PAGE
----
Mansour Fahim, Hamed Barjesteh


The development of critical thinking (CT) skills has become a key goal for educators in first and second language contexts. There is evidence that the use of such activities has still not become widespread in a number of ELT situations. One reason for this may be lack of awareness about how levels of thinking can be conceptualized in ELT activities. It is argued that learners studying English for general purposes (EGP) have a particular need for activities which are not only linguistically manageable but also cognitively challenging. This paper reports on a program designed by the author at a university in Iran, which used taxonomy of CT skills drawn up by Facione (1990) to probe the effect of critical thinking strategies training on reading comprehension of Iranian EFL students. In so doing, 240 male and female Iranian EFL students were selected and screened into two proficiency levels based on the TOEFL tests. Each proficiency group was divided into critical and non-critical group. The results suggested CT skills significantly affected EFL learners’ reading comprehension performance. However, the effect of critical thinking strategy training didn’t vary across different language proficiency levels. Overall, the findings provide empirical support for the facilitative effect of critical thinking strategy training on reading comprehension performance of EFL learners.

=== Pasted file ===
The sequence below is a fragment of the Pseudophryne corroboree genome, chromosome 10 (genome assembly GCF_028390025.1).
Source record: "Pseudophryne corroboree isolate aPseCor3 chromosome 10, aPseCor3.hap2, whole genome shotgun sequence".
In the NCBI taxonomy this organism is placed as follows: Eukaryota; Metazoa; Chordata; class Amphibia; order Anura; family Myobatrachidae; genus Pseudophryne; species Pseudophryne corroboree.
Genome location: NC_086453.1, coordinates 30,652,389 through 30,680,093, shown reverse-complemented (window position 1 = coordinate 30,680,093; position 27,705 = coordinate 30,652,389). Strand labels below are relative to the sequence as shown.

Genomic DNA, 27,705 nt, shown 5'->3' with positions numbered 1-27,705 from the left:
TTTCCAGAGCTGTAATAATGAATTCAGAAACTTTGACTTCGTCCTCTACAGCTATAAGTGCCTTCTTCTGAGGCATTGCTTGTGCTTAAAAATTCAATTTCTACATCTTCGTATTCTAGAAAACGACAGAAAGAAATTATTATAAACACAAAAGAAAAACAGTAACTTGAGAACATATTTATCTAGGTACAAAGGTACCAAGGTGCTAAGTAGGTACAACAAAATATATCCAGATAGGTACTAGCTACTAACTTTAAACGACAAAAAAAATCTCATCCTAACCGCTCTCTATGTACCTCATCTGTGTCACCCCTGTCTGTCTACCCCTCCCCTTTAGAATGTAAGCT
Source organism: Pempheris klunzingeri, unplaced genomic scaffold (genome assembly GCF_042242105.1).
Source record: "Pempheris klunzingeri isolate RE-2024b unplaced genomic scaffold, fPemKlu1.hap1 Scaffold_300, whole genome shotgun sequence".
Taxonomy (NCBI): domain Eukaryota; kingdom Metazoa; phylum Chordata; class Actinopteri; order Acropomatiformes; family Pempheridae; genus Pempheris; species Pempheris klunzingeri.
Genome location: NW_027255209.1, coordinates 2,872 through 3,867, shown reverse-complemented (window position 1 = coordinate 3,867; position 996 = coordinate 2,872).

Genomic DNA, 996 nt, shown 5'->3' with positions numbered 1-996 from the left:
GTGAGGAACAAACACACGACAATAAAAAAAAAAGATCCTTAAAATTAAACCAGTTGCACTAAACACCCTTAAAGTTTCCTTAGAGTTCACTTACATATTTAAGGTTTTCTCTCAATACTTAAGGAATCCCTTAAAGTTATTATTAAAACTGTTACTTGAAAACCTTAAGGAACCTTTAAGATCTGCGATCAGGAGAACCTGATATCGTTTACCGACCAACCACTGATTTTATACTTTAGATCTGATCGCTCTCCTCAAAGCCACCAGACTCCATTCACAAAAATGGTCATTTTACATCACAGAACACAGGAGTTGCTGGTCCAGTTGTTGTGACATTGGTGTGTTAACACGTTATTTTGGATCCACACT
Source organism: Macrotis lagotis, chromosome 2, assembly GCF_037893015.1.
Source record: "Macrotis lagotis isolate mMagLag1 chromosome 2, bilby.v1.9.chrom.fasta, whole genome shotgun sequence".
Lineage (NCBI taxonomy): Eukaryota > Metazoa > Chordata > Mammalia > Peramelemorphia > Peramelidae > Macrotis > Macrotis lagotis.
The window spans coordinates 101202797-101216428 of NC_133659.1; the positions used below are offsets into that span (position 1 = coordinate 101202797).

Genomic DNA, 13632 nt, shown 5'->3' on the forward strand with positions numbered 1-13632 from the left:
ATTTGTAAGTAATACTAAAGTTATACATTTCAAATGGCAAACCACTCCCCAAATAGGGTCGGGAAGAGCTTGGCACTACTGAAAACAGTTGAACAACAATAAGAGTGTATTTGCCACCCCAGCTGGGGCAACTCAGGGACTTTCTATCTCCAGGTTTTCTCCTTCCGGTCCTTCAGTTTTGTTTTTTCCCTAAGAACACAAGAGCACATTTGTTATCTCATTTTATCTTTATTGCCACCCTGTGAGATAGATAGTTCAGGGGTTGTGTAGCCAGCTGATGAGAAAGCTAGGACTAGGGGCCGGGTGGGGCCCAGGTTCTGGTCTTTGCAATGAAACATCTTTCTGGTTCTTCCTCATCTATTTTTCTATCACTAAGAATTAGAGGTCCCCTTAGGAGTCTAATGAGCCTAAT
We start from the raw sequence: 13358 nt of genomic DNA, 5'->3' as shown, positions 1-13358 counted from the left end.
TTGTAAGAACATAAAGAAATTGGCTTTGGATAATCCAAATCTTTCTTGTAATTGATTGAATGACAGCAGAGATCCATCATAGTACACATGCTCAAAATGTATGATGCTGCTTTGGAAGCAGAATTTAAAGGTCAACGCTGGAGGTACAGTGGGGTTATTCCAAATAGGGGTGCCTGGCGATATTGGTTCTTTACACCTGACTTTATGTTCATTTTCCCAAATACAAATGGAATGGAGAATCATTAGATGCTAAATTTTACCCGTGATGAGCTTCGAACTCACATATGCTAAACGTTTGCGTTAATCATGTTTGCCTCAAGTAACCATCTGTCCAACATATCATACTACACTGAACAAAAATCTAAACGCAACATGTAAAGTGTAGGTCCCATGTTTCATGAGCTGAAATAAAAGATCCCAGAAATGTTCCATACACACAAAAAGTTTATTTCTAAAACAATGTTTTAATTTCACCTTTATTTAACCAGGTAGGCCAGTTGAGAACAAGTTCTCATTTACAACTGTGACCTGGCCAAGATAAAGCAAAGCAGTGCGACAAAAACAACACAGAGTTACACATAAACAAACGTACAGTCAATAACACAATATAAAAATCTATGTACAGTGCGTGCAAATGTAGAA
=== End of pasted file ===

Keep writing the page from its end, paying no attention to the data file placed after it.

Critical Thinking Strategies training, Critical thinking ability, Traditional Strategies, Reading Comprehension, Language Proficiency

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DOI: 10.30595/lks.v5i2.2207

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ISSN: 2620-4037